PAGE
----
Publisher: Walker Books
Publication Date: February 1, 2011
Genre: YA Romance, Humor
How I Got It: I bought it after The Book Vixen tweeted that the Kindle version was on sale.
Fans of romance don't need to look any further than the fauxmance brewing between teen idols Charlie Tracker and Fielding Withers-known on their hit TV show as Jenna and Jonah, next-door neighbors flush with the excitement of first love. But it's their off-screen relationship that has helped cement their fame, as passionate fans follow their every PDA. They grace the covers of magazines week after week. Their fan club has chapters all over the country. The only problem is their off-screen romance is one big publicity stunt, and Charlie and Fielding can't stand to be in the same room. Still, it's a great gig, so even when the cameras stop rolling, the show must go on, and on, and on. . . . Until the pesky paparazzi blow their cover, and Charlie and Fielding must disappear to weather the media storm. It's not until they're far off the grid of the Hollywood circuit that they realize that there's more to each of them than shiny hair and a winning smile.
Charlie Tracker's parents are second rate actors who have directly and indirectly taught their daughter that success in showbiz is everything. Fielding Withers' mom is driven and competitive, it's her drive that ensures her talented son's success (and change his name from Aaron to Fielding). Both kids used to really liked acting, but the business of their show (and spinoff concerts) has overtaken their lives and identities. When the illusion crumbles they're finally free to be themselves - unfortunately they don't even know who that is.
While Aaron and Charlie try to figure themselves out, they have to deal with their own anger towards themselves and each other as well as fight off the controlling grip of the studio and their respective agents. Both are forced into the Oregon Shakespeare Festival by their aforementioned agents, to play Beatrice and Benedick from Much Ado About Nothing. Aaron uses the time to figure himself out and decide if he still wants to act. Charlie wants to desperately prove that she can act because she has learned that success is the only way to measure worth. Since the book is written from alternating points of view (each chapter is clearly labeled) we're able to see their fear, confusion, and elation at being "free".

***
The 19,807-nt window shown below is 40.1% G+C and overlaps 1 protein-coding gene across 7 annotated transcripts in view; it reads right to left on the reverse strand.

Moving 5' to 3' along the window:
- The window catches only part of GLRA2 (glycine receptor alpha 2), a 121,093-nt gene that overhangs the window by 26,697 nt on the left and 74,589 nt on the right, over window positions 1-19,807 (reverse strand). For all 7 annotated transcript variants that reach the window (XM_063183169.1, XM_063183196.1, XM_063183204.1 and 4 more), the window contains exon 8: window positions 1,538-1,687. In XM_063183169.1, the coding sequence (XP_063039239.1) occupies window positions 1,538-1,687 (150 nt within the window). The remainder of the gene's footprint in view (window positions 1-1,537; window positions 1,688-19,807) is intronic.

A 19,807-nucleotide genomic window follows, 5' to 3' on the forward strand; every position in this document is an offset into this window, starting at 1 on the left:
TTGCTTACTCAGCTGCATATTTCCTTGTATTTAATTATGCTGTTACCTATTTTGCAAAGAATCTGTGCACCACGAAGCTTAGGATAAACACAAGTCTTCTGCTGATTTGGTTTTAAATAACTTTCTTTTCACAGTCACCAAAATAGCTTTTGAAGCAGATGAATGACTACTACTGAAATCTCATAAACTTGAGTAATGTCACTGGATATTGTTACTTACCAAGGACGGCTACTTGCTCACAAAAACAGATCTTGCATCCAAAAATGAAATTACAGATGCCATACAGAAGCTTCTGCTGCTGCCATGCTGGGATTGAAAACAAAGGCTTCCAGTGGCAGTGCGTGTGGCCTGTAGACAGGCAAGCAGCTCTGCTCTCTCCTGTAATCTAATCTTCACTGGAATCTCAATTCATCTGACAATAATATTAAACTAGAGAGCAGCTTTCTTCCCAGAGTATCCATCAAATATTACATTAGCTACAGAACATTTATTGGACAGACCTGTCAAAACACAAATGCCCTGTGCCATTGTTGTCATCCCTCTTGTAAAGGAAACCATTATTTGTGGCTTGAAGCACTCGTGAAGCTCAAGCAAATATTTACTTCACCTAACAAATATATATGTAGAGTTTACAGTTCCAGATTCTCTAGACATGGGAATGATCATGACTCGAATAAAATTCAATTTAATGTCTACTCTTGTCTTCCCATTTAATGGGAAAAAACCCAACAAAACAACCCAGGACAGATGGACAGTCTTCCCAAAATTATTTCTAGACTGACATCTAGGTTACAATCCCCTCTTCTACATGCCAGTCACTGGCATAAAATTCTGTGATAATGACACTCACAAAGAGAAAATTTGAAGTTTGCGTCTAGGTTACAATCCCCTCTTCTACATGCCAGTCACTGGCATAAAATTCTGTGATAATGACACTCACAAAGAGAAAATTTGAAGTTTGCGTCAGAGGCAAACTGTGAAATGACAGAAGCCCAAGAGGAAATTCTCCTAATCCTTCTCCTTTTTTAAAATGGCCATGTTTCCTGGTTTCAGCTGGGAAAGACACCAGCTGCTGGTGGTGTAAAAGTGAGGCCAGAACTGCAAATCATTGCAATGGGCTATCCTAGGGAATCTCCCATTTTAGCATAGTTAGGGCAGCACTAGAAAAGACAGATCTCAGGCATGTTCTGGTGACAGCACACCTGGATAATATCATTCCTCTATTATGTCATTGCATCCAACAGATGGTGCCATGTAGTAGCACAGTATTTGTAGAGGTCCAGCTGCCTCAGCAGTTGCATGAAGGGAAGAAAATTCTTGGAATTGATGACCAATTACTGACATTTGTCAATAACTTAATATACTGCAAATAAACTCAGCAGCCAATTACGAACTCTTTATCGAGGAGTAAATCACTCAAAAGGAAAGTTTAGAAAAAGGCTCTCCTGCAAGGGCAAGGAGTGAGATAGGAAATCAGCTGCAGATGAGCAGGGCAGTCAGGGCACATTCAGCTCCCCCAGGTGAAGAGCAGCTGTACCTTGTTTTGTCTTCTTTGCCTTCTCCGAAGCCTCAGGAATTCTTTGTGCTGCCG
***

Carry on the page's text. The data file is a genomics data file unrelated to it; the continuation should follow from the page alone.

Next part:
When I finished Jenna & Jonah's Fauxmance I originally thought it was a sweet and fluffy story. It was nice and I had fun reading it. About two days later I smacked myself on the forehead - it was also, in a way, a re-write of Shakespeare's Much Ado About Nothing. Like Beatrice and Benedick, Charlie and Aaron had the start of a relationship. Unlike Beatrice and Benedick, popularity, success, studios, and agents started controlling their lives and they each became a symbol of what the other hated. When they're finally free of the studio's lie, they have no idea what to do. In their anger and confusion they spend a lot of time tearing each other down, but also support and encourage each other on occasion. New friends use old Shakespearian tactics to get Charlie and Aaron to see what's right in front of their faces, and you get a sweet (verging on the sappy) ending. And the way they get that happy ending is just like how it happened in Much Ado About Nothing.
While you never get emotionally caught up in the characters, you still like them and want them to figure things out and be happy. Charlie and Aaron are just kids with crappy adult role models and no parental supervision. Jenna & Jonah's Fauxmance is a sweet and fluffy read that had me laughing in a few places. Despite being a tad over emotional at times, this is a fun read. While it's billed as a YA book, I think it's one that middle grade readers would enjoy also. While I enjoyed it, it's probably best to pick this one up at your library.
A Trillian Books review